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Just downloaded uTorrent, but its not working


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So I downloaded uTorrent yesterday. I went through the set up guide posted on this website, making sure that there was a Windows Firewall exception, that incoming legacy connections were allowed, and whatnot. (Mind you, I'm a complete beginner at all this.) Then I went to the Open Office link (once more provided by this website) to test my speed with a torrent.

Except it never got that far. My browser kept giving "loading...loading..." and kept saying that it was waiting for the Open Office website to respond. Well...okay, maybe its just really slow. So I leave my computer alone for two hours, figuring hey, that's enough time, right? Except when I come back two hours later, its still giving me "loading...loading..." and waiting for the Open Office website to respond.

Well. That kind of sucks. So I go to the forum and click around and find the Glasnost test. I set it up, it chugs away and ten minutes later I get this: http://i53.tinypic.com/33n8g7c.jpg

Ah! It was the ISP thwarting my torrenting ways!

Except when I tried to set up a static ISP, my computer told me that my DHCP was not enabled. Correct me if I'm wrong (and I probably am) but isn't an active DHCP rather vital for this kind of thing?

When it comes to my internet connection, its a LAN connection to my university's network. Routers are banned in my dorm building. I'm rather at a loss, and have been banging my head against my desk for the past few hours. Can anyone help me?

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Ok, Glasnost crashed...so we can't even tell if it's to blame or your ISP.

But if you're on a university network, then they almost certainly mangle packets going through their gateway.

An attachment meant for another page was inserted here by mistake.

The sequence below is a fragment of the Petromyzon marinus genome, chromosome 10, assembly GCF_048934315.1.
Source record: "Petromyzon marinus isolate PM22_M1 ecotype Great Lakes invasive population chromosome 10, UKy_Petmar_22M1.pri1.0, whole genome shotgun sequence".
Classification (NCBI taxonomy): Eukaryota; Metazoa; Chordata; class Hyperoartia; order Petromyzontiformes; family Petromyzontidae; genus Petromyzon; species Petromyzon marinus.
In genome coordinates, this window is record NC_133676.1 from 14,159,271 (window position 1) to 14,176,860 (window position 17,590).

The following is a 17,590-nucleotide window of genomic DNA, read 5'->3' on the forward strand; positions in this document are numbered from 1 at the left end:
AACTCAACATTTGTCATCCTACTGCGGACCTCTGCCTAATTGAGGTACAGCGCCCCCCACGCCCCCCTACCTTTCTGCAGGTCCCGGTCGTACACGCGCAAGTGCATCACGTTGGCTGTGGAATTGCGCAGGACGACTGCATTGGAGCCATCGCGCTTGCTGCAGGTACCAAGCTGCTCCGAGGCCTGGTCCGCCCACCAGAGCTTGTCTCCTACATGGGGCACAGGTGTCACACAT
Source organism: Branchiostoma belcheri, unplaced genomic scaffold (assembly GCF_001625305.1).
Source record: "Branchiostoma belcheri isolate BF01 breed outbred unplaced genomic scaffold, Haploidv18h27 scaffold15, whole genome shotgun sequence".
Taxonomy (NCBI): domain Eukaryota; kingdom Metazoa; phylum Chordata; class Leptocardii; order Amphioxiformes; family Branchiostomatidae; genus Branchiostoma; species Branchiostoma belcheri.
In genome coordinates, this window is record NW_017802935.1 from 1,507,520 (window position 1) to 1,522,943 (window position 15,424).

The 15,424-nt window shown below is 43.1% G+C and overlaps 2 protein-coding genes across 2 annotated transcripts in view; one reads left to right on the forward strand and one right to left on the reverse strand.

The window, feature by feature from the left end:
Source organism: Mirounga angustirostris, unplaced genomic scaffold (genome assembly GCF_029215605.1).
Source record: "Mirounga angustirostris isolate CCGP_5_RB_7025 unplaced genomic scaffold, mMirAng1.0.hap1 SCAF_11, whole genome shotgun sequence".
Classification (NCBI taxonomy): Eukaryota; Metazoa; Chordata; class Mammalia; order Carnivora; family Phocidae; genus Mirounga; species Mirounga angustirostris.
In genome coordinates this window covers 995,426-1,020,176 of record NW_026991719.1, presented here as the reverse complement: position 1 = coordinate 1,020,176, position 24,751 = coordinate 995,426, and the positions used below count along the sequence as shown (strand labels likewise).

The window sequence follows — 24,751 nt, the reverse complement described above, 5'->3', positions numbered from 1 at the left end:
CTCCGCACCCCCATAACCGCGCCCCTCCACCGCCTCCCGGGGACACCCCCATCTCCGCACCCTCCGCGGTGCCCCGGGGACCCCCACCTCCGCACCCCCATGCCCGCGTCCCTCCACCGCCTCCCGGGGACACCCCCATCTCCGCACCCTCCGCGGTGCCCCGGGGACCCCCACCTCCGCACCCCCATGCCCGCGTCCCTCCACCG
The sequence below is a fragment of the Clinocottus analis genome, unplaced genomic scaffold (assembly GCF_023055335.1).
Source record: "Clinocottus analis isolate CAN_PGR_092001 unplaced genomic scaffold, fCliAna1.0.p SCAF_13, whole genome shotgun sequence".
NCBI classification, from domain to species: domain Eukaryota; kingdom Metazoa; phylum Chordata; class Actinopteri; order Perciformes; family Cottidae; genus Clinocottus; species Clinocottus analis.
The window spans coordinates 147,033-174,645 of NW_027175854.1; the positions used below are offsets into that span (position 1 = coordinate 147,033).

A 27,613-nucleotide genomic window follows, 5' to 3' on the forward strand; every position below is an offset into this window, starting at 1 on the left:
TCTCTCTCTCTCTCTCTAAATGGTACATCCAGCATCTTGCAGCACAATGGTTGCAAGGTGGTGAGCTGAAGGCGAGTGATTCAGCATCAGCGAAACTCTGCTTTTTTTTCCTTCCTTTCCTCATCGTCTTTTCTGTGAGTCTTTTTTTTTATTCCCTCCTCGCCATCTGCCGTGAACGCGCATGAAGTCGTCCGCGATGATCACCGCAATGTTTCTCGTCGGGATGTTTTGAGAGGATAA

"Routers are banned in my dorm building."

...suggests some real nazis in control of the network. Routers can act as a primitive firewall to prevent much of the incoming (and very unsolicited) hacking attacks. Even if the internet gateway offers the same protections -- what about *INSIDE* the network?

It'd be like a ship with no compartmentalization -- 1 computer gets a super-virus, and potentially all the unfirewalled neighbors could as well.

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Some of it is logistical reasons...

University LAN, running at 100 mbit/sec...everyone on it running pretty much at those speeds.

...All sharing maybe 1 gbit/sec of total internet bandwidth. If it's not throttled at least sometimes on an individual basis, just 20 people going near full-speed could stuff the whole internet gateway so that it's lagged something horrible for everyone else. Buying more fiber optic lines and more bandwidth AND the equipment to handle that is still unbelievably expensive. Even going from "fast" ADSL or cable lines (roughly 20 megabits/second down) to a 100 mbit/sec symmetric fiber optic to your door...is like adding 2 digits to the monthly price tag in most of the world.

Some of it is networking problems...

Even if there's plenty of bandwidth, routing issues can occur if there's 1000's of connections going to every computer. The gateway probably cannot handle 100,000 connections at once, though it may only partially fail and fail gracefully.

Some of it is social/legal issues...

Universities are often singled out as "piracy havens" by media corporations.

If BitTorrent isn't allowed...or throttled to near-nothing, these problems are reduced and even potentially eliminated.

As far as virus protections and network security are concerned, universities are often very vulnerable. They can't quite dictate or monitor what students do with their computers like a corporation can spy on its workers.

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